March 6, 2008
Vol. 27 No. 11

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    Doctoral studentís piece recorded on ensembleís Grammy-winning album

    By Josh Schonwald
    News Office

    David Gordon, a Ph.D. student in Music, plays a waterphone in his home studio. Gordon’s composition, Friction Systems, had been chosen by members of the University’s resident-ensemble eighth blackbird to not only be performed live, but recorded on the group’s latest album, strange imaginary animals. The recording was honored recently at the Grammy Awards in Los Angeles, where eighth blackbird received two Grammys.

    Photo by Lloyd DeGrane

    Imagine if you wrote a composition as part of your school’s music program requirement, and then it went on to become one of the signature pieces on a Grammy Award-winning album.

    That happened to the University’s David M. Gordon, a Ph.D. student in Music. A 14-and-a-half-minute piece Gordon authored as a second-year graduate student was on eighth blackbird’s Grammy-winning strange imaginary animals.

    It’s not a huge surprise that eighth blackbird, which is an ensemble-in-residence at the University, won a Grammy on Sunday, Feb. 10 in the “Best Chamber Music Performance” category—the sextet has been wowing critics with its pioneering contemporary classical music since 1996—but it is a huge surprise that a student’s composition was on the ensemble’s award-winning album.

    As virtuoso, pioneering performers, eighth blackbird has its pick from the world’s best-known classical composers. The group, dedicated to music, plays student compositions, but rarely tours with, let alone records them. Gordon’s piece was not only on the album, it also has been praised for its unique sound by the Chicago Sun-Times, Gramophone and the BBC’s Music Magazine.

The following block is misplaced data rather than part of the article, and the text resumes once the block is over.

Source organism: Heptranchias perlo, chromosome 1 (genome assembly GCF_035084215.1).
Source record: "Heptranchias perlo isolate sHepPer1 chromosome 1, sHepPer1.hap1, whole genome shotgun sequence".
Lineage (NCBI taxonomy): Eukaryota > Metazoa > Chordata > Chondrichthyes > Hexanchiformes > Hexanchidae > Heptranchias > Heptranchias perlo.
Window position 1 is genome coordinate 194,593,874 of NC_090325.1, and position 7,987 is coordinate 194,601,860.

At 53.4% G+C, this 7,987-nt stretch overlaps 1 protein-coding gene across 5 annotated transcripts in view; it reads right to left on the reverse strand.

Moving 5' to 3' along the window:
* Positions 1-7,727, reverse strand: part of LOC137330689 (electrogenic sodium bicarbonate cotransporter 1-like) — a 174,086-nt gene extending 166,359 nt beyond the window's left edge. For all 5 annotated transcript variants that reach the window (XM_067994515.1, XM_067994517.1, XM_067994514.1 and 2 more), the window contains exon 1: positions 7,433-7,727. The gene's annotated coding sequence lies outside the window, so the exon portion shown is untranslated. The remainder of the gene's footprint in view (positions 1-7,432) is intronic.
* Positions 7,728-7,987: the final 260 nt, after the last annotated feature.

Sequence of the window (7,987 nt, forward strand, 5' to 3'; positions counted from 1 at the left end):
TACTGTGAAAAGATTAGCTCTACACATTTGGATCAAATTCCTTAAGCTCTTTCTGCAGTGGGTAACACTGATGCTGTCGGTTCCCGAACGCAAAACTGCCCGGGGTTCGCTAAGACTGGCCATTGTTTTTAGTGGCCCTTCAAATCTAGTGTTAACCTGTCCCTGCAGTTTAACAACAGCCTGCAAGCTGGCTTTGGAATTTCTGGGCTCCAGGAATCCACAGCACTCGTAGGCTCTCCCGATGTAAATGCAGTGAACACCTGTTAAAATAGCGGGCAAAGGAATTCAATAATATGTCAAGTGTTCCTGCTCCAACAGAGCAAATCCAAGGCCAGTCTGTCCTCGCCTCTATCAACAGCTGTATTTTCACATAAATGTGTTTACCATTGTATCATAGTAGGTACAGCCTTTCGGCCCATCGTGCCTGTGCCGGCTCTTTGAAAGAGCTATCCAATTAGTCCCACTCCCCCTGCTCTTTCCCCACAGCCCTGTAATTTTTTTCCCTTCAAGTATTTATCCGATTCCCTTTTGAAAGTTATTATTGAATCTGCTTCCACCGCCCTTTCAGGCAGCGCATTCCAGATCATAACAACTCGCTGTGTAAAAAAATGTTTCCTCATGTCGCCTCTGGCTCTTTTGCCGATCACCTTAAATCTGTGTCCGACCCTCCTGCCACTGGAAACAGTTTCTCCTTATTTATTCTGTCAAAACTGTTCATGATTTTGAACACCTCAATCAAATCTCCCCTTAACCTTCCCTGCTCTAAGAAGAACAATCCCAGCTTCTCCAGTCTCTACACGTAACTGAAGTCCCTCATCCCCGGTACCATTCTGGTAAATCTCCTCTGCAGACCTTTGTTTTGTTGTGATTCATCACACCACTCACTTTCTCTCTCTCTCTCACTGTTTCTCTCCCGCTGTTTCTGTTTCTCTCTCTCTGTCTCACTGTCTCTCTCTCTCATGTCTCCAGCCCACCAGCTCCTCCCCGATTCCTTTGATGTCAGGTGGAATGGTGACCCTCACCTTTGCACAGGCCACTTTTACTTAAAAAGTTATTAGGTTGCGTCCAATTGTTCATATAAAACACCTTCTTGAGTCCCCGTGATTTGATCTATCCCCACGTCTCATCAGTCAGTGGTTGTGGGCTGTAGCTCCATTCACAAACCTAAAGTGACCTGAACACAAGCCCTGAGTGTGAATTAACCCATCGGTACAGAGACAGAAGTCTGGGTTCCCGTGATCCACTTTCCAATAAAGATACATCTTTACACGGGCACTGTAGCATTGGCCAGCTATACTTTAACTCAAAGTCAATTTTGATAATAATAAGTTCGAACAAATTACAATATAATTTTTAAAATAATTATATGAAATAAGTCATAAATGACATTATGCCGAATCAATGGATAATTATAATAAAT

“David has an extraordinary way of working with sound,” said Shulamit Ran, the Andrew MacLeish Distinguished Service Professor in Music and the College. “He uses conventional acoustics and unusual instruments and really interesting rhythmic patterns and phrases to create a highly unusual sound. It’s unique. It’s a sound world all his own.”

    Ran, one of Gordon’s advisors, said she could not think of another composer whose music resembles the sound world of his work, Friction Systems. And that, in itself, is a great compliment. “He has a very personal voice.”

    The appearance of a student piece on a Grammy-winning album is the result of one of the distinctive features of the University’s Music program: the ensemble-in-residence program. Four professional ensembles—the Pacifica Quartet, the Newberry Consort, the St. Paul Chamber Orchestra and eighth blackbird—are currently in residence at Chicago.